The 3 1/2-year plea-bargained prison sentence handed down last
week in Calgary to acclaimed Canadian junior hockey coach Graham
James hardly puts an end to a horrific tale of sexual abuse. For
victims like Sheldon Kennedy, a Boston Bruins right wing who
went public with his story of being abused by James for a
decade, the agonizing memories never go away. "I always felt I
was not normal," says Kennedy. "My life was so backwards." Adds
his wife, Jana, "The biggest crime that Graham James committed
was that he stole Sheldon's youth."
Kennedy, one of a number of NHL players who were coached by
James in the junior leagues, met with reporters last Saturday in
Calgary to discuss his struggle to overcome the pain inflicted
by James, for whom he played four seasons on junior teams in
Manitoba and Saskatchewan, and who sexually abused him more than
300 times from 1984 through '94. Kennedy was also present at
James's sentencing after James pleaded guilty to two counts of
sexual assault. Kennedy didn't testify, but it was his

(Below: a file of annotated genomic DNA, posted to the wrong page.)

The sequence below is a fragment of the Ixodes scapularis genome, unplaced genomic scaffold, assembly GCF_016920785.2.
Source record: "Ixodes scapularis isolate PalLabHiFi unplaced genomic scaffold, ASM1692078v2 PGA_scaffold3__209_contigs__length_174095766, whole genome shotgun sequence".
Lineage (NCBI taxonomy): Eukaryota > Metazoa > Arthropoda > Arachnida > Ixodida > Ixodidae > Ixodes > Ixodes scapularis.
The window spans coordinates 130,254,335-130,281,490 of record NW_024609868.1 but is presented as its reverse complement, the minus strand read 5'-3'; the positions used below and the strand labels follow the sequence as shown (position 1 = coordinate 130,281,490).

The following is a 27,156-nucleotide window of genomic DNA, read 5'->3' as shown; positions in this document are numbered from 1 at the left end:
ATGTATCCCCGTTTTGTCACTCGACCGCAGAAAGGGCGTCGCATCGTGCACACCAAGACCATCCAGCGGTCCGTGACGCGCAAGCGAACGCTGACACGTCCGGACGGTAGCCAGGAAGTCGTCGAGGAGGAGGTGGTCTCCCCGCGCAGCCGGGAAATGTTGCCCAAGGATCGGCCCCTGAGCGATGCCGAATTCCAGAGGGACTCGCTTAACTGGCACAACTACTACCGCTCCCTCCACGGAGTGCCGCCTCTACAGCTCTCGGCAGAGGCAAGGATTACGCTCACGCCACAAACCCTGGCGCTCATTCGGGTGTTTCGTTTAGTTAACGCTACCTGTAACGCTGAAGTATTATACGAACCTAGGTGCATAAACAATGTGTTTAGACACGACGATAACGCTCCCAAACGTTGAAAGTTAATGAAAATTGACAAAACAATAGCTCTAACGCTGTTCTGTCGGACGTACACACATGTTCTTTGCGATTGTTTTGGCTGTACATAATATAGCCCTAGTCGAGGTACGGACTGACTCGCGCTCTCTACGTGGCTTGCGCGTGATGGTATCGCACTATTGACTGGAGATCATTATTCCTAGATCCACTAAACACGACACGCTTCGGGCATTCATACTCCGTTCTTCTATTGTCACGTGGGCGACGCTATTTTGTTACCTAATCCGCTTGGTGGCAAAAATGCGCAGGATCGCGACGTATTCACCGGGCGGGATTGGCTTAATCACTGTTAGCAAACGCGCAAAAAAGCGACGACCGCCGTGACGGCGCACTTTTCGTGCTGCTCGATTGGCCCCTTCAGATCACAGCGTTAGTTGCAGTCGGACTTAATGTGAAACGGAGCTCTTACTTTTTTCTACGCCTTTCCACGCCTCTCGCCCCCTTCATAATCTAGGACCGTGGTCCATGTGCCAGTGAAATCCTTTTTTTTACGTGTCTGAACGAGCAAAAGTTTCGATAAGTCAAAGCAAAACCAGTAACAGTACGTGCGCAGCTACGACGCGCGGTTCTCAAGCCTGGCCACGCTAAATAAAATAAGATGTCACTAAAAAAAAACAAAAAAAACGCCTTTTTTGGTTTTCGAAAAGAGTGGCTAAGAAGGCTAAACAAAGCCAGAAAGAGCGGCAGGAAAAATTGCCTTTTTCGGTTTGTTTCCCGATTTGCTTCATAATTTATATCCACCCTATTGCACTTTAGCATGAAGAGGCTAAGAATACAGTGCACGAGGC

gut-wrenching decision to go to Calgary police in August that
prompted the investigation of James, who in 1989 was named Man
of the Year by Inside Hockey for his coaching and his crusade
against violence in the sport.
Kennedy says that James threatened him with a gun the first time
he abused him, at age 14, and during the period that he played
for him, James forcefully engaged him in lewd acts on a
twice-a-week basis. So strong was James's hold on Kennedy that
the abusive relationship continued even after he left James's
team. Prosecutors said that James also sexually victimized
another young player at least 50 times. That player was not named.
How could a respected coach--who helped produce talent such as
Colorado Avalanche captain Joe Sakic and Calgary Flames sniper
Theo Fleury--get away with it? It's not all that surprising,
given the environment of junior hockey. Kennedy was a troubled
youth, a heavy drinker at 14, who longed to play pro hockey, a
dream his family pushed. When the call came from James to join
his team in Winnipeg, Kennedy says, "My parents couldn't get me
to the bus fast enough." When he arrived, Kennedy, like most
junior players, was away from home for the first time, living
among strangers. Though he was deeply disturbed by the abuse,
Kennedy saw James as an authority figure and a father figure, as
well as a facilitator of his dreams. And James, says Kennedy, is
a smart man who preyed on young players' vulnerabilities.